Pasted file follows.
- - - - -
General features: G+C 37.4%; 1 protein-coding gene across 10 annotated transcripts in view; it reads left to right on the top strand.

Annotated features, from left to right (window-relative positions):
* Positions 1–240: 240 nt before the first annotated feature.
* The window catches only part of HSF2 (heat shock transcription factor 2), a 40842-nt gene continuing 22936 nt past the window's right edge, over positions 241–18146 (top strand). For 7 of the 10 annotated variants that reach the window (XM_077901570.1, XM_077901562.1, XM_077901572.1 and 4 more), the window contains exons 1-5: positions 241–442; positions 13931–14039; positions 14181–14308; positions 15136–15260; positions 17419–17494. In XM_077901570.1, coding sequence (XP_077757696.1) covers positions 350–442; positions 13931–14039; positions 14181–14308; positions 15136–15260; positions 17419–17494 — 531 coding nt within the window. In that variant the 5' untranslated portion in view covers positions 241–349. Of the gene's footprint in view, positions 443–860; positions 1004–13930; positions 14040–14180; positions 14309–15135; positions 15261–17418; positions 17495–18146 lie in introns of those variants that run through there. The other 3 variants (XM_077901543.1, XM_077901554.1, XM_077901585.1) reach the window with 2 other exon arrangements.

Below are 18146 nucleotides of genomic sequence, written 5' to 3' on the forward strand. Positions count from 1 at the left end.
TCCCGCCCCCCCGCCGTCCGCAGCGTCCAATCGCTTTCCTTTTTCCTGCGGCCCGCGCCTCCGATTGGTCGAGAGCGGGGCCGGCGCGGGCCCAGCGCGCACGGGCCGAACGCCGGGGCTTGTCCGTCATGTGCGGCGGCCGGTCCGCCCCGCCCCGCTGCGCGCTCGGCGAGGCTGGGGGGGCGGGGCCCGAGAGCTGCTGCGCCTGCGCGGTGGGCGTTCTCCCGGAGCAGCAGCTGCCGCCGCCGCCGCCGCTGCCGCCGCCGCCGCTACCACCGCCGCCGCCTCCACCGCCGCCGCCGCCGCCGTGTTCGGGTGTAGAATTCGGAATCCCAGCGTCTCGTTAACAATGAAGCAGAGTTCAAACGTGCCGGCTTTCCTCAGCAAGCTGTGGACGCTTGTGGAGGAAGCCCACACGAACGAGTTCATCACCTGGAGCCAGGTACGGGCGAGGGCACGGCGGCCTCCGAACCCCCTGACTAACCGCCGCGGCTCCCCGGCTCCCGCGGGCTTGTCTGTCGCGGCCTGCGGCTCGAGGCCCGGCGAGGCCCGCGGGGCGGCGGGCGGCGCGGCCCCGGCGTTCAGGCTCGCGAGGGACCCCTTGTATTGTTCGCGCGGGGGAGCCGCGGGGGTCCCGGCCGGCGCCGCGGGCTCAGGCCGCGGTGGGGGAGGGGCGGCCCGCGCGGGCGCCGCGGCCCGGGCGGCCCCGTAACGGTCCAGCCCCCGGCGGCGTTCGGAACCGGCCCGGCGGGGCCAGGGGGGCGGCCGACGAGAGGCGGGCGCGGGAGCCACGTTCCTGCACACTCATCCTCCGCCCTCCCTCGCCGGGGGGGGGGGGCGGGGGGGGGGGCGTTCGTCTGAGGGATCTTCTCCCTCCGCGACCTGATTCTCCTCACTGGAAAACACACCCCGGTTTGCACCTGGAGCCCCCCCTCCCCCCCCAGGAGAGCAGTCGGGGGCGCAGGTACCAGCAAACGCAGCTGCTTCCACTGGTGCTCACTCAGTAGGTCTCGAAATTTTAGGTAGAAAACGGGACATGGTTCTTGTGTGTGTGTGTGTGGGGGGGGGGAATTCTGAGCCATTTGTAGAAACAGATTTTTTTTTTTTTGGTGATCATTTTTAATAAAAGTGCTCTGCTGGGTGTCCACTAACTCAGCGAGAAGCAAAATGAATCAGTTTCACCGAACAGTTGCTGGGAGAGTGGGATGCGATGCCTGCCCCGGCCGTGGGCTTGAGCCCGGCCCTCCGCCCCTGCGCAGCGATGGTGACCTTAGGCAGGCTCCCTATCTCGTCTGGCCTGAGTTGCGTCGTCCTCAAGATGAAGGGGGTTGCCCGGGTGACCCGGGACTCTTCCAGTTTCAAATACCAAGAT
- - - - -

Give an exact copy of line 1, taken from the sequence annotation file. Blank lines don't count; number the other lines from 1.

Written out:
General features: G+C 37.4%; 1 protein-coding gene across 10 annotated transcripts in view; it reads left to right on the top strand.